From Polio to COVID — the Evolution of Intensive Care

Listen 47:41

The modern ICU, or Intensive Care Unit, was born out of a time of crisis. It was 1952, and polio was raging in many places — especially the city of Copenhagen. Patients poured into the hospitals, many of them gasping for air, turning blue, and eventually dying. Then a brilliant doctor tried a radically different approach — pumping air directly into patients’ lungs. It was an idea that would require intensive manpower, but save many lives. And it led to the birth of a new kind of medicine: intensive care.

Seventy years later, ICUs sit at the cutting edge of modern medicine. They’re the destination for the sickest patients — including those who’re hovering at death’s door — and home to some of medicine’s most profound interventions. ICUs can be a place of pain and healing, of comfort and dying, a laboratory for innovation, or a sanctuary for grieving families.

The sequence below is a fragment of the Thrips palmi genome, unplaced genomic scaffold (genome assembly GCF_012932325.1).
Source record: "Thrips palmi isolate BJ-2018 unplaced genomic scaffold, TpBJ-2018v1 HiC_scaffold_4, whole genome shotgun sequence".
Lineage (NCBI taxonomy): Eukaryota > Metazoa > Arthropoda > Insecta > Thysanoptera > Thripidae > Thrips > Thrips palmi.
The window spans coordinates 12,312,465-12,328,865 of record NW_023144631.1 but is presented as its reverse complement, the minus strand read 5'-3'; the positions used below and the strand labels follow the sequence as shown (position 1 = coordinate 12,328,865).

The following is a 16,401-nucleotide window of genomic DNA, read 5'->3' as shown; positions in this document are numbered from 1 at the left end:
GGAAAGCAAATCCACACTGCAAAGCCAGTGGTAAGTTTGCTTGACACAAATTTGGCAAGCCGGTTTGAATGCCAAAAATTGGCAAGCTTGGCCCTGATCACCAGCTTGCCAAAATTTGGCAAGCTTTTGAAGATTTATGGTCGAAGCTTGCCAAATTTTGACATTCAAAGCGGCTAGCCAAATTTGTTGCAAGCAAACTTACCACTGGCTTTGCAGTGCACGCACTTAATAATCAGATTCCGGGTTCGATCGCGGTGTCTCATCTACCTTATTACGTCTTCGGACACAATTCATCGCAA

On this episode, we take a look at intensive care — its roots, what it’s like to work there, and how the coronavirus pandemic has changed it.

Also heard on this week’s episode:

  • Journalist Daniel Semo tells the story of anesthesiologist Bjorn Ibsen — the brilliant doctor who ushered in a new era in medicine.
  • We talk with Haney Mallemat, a critical care physician at Cooper Medical Center at Rowan University, about what drew him to intensive care, making life-and-death decisions, and dealing with the lingering trauma of COVID-19.
  • Reporter Jad Sleiman talks with Nirav Shah, an ICU doctor at the University of Maryland Medical Center, about the strange, sometimes one-sided relationships doctors develop with their unconscious patients … and one patient he will never forget.

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